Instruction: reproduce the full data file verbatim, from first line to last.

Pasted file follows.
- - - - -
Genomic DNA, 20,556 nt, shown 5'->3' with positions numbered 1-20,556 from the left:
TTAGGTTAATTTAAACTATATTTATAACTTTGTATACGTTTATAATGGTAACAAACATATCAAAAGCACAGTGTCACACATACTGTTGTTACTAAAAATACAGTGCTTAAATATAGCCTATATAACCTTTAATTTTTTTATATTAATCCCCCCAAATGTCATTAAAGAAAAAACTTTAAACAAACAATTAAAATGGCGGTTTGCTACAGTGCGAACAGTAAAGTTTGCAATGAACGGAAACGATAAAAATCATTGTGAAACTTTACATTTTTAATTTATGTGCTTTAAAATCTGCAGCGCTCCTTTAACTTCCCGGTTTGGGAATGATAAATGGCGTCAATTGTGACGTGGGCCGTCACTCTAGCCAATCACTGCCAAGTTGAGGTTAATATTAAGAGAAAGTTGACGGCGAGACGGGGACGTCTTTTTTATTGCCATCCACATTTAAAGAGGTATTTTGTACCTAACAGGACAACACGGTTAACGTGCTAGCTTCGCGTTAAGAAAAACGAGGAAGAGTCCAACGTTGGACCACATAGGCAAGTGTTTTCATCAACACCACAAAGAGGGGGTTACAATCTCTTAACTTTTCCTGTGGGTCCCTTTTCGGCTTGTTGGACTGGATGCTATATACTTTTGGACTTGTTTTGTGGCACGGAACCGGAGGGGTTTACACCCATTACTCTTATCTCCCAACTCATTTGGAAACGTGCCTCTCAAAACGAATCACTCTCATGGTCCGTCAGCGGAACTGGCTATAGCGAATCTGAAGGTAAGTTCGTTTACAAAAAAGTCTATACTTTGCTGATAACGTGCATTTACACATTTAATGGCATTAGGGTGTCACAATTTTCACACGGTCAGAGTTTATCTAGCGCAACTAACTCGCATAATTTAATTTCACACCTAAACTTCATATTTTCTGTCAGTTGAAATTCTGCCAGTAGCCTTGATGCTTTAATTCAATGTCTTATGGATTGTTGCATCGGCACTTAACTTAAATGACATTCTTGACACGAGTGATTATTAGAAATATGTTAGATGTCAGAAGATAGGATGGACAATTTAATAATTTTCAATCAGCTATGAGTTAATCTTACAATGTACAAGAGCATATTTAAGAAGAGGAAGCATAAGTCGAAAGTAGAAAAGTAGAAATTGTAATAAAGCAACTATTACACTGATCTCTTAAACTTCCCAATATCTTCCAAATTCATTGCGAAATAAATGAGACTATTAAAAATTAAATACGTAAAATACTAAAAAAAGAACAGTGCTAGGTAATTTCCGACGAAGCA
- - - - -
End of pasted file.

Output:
Genomic DNA, 20,556 nt, shown 5'->3' with positions numbered 1-20,556 from the left:
TTAGGTTAATTTAAACTATATTTATAACTTTGTATACGTTTATAATGGTAACAAACATATCAAAAGCACAGTGTCACACATACTGTTGTTACTAAAAATACAGTGCTTAAATATAGCCTATATAACCTTTAATTTTTTTATATTAATCCCCCCAAATGTCATTAAAGAAAAAACTTTAAACAAACAATTAAAATGGCGGTTTGCTACAGTGCGAACAGTAAAGTTTGCAATGAACGGAAACGATAAAAATCATTGTGAAACTTTACATTTTTAATTTATGTGCTTTAAAATCTGCAGCGCTCCTTTAACTTCCCGGTTTGGGAATGATAAATGGCGTCAATTGTGACGTGGGCCGTCACTCTAGCCAATCACTGCCAAGTTGAGGTTAATATTAAGAGAAAGTTGACGGCGAGACGGGGACGTCTTTTTTATTGCCATCCACATTTAAAGAGGTATTTTGTACCTAACAGGACAACACGGTTAACGTGCTAGCTTCGCGTTAAGAAAAACGAGGAAGAGTCCAACGTTGGACCACATAGGCAAGTGTTTTCATCAACACCACAAAGAGGGGGTTACAATCTCTTAACTTTTCCTGTGGGTCCCTTTTCGGCTTGTTGGACTGGATGCTATATACTTTTGGACTTGTTTTGTGGCACGGAACCGGAGGGGTTTACACCCATTACTCTTATCTCCCAACTCATTTGGAAACGTGCCTCTCAAAACGAATCACTCTCATGGTCCGTCAGCGGAACTGGCTATAGCGAATCTGAAGGTAAGTTCGTTTACAAAAAAGTCTATACTTTGCTGATAACGTGCATTTACACATTTAATGGCATTAGGGTGTCACAATTTTCACACGGTCAGAGTTTATCTAGCGCAACTAACTCGCATAATTTAATTTCACACCTAAACTTCATATTTTCTGTCAGTTGAAATTCTGCCAGTAGCCTTGATGCTTTAATTCAATGTCTTATGGATTGTTGCATCGGCACTTAACTTAAATGACATTCTTGACACGAGTGATTATTAGAAATATGTTAGATGTCAGAAGATAGGATGGACAATTTAATAATTTTCAATCAGCTATGAGTTAATCTTACAATGTACAAGAGCATATTTAAGAAGAGGAAGCATAAGTCGAAAGTAGAAAAGTAGAAATTGTAATAAAGCAACTATTACACTGATCTCTTAAACTTCCCAATATCTTCCAAATTCATTGCGAAATAAATGAGACTATTAAAAATTAAATACGTAAAATACTAAAAAAAGAACAGTGCTAGGTAATTTCCGACGAAGCA